Cherry Hill schools make African American studies a graduation requirement

A New Jersey school district became a pioneer during Black History Month.

Video Transcript

- A New Jersey school district is making history with its latest curriculum change. Soon, every student who graduates in Cherry Hill will be required to study African-American history. Action News Community Journalist Ashley Johnson has more on the groundbreaking vote that's getting national attention.

ASHLEY JOHNSON: The Cherry Hill School District became a pioneer this Black History Month. An historic vote Tuesday made the district the first in the state to require African-American studies as a mandatory course in order for high schoolers to graduate.

TINA PRUITT: It's not about color. It's about teaching the truth to the history.

ASHLEY JOHNSON: The president of the Cherry Hill African-American Civic Association and a mom of a Cherry Hill West sophomore.

TINA PRUITT: If Cherry Hill is a melting pot, we need to act accordingly. And the Black History has to be integrated into the school system.

ASHLEY JOHNSON: The Cherry Hill School District, serving more than 10,000 students, remains predominantly white with less than 10% of Black students. The district says the new requirement has been a long time coming.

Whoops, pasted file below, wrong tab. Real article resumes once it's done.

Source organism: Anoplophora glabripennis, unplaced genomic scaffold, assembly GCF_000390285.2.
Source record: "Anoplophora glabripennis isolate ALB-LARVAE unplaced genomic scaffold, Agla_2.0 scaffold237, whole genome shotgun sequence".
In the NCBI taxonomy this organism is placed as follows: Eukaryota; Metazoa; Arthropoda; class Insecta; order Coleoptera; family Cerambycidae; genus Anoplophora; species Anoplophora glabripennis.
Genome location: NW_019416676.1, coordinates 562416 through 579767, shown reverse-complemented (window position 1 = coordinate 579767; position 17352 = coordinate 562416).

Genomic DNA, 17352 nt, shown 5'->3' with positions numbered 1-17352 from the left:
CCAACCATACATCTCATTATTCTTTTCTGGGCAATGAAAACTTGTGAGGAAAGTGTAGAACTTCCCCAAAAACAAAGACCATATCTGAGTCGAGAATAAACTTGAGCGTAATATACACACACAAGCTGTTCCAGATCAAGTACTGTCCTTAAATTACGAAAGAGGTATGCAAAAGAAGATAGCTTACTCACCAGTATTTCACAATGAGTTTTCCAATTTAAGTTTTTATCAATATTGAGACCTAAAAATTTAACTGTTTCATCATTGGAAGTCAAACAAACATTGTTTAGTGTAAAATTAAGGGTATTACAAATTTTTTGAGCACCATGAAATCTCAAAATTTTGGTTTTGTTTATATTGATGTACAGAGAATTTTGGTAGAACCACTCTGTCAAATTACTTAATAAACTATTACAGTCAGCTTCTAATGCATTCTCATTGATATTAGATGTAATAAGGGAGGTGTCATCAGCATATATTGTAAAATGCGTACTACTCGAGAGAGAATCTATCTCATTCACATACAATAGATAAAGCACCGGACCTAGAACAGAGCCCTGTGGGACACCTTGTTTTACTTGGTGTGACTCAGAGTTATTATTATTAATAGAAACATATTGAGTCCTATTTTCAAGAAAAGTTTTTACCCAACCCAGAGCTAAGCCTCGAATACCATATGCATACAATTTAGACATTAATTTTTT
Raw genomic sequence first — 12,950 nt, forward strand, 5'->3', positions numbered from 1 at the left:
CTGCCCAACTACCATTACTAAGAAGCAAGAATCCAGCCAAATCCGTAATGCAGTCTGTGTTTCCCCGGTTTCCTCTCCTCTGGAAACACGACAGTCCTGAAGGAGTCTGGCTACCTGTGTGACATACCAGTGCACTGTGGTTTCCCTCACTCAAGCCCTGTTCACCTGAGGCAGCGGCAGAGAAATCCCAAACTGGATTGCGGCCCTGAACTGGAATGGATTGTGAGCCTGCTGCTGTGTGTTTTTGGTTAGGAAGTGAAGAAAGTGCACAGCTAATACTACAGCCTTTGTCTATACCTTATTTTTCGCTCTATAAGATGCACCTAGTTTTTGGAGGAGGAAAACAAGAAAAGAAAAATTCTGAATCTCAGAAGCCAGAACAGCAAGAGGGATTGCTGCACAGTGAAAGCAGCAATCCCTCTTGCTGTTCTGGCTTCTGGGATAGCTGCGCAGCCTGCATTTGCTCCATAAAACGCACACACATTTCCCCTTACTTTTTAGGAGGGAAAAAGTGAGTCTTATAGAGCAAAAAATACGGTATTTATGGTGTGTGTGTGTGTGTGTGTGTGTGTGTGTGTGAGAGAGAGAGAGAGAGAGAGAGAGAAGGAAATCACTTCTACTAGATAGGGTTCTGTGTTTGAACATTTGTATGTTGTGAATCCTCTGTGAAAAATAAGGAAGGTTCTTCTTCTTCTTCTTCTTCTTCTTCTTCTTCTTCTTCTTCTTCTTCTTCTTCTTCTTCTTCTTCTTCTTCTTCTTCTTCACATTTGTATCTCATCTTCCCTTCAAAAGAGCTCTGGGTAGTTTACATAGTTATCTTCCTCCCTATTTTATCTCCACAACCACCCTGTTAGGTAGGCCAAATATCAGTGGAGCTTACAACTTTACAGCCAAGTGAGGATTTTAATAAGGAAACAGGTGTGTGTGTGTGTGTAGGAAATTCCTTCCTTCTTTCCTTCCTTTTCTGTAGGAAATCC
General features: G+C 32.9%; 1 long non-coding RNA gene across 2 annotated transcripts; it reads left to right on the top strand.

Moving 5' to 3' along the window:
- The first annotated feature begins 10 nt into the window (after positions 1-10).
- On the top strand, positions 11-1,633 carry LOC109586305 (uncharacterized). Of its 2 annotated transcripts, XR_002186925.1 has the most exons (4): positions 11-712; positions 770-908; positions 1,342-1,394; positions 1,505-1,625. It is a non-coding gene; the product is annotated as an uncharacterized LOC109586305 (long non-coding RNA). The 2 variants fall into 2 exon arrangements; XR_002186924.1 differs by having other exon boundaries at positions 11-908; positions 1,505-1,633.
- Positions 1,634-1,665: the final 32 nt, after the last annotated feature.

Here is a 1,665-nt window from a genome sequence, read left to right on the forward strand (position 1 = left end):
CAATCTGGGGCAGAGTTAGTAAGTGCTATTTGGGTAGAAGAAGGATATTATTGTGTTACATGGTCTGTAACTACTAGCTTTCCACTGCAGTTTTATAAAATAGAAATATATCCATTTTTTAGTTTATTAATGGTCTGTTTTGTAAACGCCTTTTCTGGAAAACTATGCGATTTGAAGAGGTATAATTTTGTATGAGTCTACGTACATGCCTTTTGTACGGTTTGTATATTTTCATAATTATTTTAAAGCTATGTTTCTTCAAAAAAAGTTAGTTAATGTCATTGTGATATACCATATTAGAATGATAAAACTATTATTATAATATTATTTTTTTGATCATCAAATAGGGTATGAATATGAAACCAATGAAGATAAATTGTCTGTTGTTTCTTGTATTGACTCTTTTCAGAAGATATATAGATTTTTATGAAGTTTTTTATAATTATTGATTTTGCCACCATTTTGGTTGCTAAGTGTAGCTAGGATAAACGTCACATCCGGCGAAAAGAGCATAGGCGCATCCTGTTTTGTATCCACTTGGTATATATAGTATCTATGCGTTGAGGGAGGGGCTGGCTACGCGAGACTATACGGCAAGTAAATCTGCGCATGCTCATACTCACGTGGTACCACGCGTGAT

JOSEPH MELOCHE: What has gone on in our country for hundreds of years has to stop. This is not something that just happened. There are systemic problems with race in the United States.

ASHLEY JOHNSON: The new African-American studies graduation requirement affects incoming freshmen in 2021 and going forward. The curriculum is in the development phase. It's a collaborative effort with Black professors from local universities, including Monmouth University and Rowan.

FARRAH MAHAN: When students of color and students who look like me walk into a classroom, that their counterparts are not looking at them from a marginalized or deficit perspective.

ASHLEY JOHNSON: The Cherry Hill school district acknowledged the vote was met with controversy. Some parents argued, why should a course on race be implemented when color shouldn't be an issue in 2021?

JOSEPH MELOCHE: The celebration of Black excellence and the Black History in the United States has to be taught through the Black experience.

ASHLEY JOHNSON: While some parents say this is a huge step, they say it's just the start for inclusiveness.

TINA PRUITT: Cultural proficiency training is necessary.

ASHLEY JOHNSON: The ultimate goal, teaching empathy and love for everyone. In Cherry Hill, Ashley Johnson, Channel 6 Action News.